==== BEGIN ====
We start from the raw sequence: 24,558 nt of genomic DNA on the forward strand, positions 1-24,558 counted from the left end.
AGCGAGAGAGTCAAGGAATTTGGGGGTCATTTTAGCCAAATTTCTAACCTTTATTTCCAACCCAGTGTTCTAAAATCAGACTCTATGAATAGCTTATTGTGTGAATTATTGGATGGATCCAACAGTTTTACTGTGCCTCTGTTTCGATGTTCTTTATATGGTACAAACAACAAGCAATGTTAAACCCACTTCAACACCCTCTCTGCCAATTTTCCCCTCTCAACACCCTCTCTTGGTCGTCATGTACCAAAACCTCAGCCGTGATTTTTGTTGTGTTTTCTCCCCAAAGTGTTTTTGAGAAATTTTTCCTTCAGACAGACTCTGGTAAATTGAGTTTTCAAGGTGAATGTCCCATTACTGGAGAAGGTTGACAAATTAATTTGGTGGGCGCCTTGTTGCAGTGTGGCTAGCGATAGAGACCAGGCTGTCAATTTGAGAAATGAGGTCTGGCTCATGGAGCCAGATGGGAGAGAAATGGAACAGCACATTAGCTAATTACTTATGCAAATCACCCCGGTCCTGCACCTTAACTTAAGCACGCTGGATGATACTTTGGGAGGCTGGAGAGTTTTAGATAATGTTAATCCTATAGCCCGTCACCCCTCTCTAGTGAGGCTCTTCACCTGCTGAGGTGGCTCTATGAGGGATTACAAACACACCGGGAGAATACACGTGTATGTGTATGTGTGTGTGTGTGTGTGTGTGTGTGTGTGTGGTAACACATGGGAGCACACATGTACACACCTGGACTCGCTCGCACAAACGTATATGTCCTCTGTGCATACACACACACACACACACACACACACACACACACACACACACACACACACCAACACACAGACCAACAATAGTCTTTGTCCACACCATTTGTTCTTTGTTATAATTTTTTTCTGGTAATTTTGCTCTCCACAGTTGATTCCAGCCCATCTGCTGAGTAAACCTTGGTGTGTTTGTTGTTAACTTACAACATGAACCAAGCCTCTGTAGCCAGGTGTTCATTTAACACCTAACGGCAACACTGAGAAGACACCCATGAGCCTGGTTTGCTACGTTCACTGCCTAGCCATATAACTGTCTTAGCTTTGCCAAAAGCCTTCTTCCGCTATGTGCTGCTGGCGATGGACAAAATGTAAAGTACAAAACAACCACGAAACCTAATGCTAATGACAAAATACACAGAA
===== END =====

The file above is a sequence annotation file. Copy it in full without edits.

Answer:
We start from the raw sequence: 24,558 nt of genomic DNA on the forward strand, positions 1-24,558 counted from the left end.
AGCGAGAGAGTCAAGGAATTTGGGGGTCATTTTAGCCAAATTTCTAACCTTTATTTCCAACCCAGTGTTCTAAAATCAGACTCTATGAATAGCTTATTGTGTGAATTATTGGATGGATCCAACAGTTTTACTGTGCCTCTGTTTCGATGTTCTTTATATGGTACAAACAACAAGCAATGTTAAACCCACTTCAACACCCTCTCTGCCAATTTTCCCCTCTCAACACCCTCTCTTGGTCGTCATGTACCAAAACCTCAGCCGTGATTTTTGTTGTGTTTTCTCCCCAAAGTGTTTTTGAGAAATTTTTCCTTCAGACAGACTCTGGTAAATTGAGTTTTCAAGGTGAATGTCCCATTACTGGAGAAGGTTGACAAATTAATTTGGTGGGCGCCTTGTTGCAGTGTGGCTAGCGATAGAGACCAGGCTGTCAATTTGAGAAATGAGGTCTGGCTCATGGAGCCAGATGGGAGAGAAATGGAACAGCACATTAGCTAATTACTTATGCAAATCACCCCGGTCCTGCACCTTAACTTAAGCACGCTGGATGATACTTTGGGAGGCTGGAGAGTTTTAGATAATGTTAATCCTATAGCCCGTCACCCCTCTCTAGTGAGGCTCTTCACCTGCTGAGGTGGCTCTATGAGGGATTACAAACACACCGGGAGAATACACGTGTATGTGTATGTGTGTGTGTGTGTGTGTGTGTGTGTGTGTGGTAACACATGGGAGCACACATGTACACACCTGGACTCGCTCGCACAAACGTATATGTCCTCTGTGCATACACACACACACACACACACACACACACACACACACACACACACACACACCAACACACAGACCAACAATAGTCTTTGTCCACACCATTTGTTCTTTGTTATAATTTTTTTCTGGTAATTTTGCTCTCCACAGTTGATTCCAGCCCATCTGCTGAGTAAACCTTGGTGTGTTTGTTGTTAACTTACAACATGAACCAAGCCTCTGTAGCCAGGTGTTCATTTAACACCTAACGGCAACACTGAGAAGACACCCATGAGCCTGGTTTGCTACGTTCACTGCCTAGCCATATAACTGTCTTAGCTTTGCCAAAAGCCTTCTTCCGCTATGTGCTGCTGGCGATGGACAAAATGTAAAGTACAAAACAACCACGAAACCTAATGCTAATGACAAAATACACAGAA